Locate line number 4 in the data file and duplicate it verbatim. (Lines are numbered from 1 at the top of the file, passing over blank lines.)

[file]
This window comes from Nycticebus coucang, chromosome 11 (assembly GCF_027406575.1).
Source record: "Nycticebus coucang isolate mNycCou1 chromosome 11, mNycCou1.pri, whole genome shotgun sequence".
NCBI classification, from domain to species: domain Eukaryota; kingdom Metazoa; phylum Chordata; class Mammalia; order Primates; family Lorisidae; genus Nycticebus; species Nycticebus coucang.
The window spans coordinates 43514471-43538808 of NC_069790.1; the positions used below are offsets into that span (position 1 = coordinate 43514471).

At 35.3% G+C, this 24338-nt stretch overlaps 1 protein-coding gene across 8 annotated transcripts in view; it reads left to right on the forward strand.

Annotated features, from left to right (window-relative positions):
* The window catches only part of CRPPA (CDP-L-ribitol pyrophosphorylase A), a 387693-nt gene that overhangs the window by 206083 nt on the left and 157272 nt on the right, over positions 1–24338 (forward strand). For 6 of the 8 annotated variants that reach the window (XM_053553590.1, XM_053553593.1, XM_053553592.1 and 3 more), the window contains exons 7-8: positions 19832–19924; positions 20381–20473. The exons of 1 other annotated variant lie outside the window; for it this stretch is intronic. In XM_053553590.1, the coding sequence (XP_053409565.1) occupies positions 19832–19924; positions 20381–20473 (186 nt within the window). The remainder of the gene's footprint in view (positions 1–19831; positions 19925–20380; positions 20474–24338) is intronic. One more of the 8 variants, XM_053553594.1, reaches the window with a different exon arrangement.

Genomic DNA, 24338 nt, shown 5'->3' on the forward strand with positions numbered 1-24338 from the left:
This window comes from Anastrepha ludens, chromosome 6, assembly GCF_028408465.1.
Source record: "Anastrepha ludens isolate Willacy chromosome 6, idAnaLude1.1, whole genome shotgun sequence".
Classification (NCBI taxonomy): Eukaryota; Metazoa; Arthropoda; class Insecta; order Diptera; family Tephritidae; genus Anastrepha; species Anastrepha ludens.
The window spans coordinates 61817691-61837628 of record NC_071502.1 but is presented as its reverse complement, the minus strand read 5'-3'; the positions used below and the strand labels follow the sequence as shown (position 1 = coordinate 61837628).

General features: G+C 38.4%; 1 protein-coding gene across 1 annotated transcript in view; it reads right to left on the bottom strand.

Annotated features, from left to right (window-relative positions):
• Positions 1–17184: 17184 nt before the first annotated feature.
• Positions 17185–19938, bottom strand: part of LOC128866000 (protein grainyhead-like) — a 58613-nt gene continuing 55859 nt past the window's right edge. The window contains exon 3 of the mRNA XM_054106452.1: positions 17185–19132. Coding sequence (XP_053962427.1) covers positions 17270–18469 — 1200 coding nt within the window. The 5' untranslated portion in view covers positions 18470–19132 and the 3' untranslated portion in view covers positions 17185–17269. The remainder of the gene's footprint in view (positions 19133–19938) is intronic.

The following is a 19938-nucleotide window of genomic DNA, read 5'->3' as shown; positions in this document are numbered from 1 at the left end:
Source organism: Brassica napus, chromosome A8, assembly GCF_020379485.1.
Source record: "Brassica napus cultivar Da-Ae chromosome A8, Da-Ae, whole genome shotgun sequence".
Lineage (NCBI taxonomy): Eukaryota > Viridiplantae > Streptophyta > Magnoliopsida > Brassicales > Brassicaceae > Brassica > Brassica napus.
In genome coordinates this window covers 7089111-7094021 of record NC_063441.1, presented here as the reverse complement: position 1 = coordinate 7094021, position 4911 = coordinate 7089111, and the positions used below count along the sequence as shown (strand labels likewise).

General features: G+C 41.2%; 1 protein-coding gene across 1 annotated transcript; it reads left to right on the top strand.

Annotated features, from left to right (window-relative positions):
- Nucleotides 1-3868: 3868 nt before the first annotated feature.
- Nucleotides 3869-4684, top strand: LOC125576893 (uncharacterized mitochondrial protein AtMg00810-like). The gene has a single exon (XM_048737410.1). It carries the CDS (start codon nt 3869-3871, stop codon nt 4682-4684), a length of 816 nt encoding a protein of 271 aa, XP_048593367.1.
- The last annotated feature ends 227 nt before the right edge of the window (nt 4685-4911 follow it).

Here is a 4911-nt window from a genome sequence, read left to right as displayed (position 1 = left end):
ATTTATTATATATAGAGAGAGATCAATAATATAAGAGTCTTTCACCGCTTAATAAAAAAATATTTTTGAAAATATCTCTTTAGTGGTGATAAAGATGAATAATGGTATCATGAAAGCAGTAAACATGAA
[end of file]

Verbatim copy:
The window spans coordinates 43514471-43538808 of NC_069790.1; the positions used below are offsets into that span (position 1 = coordinate 43514471).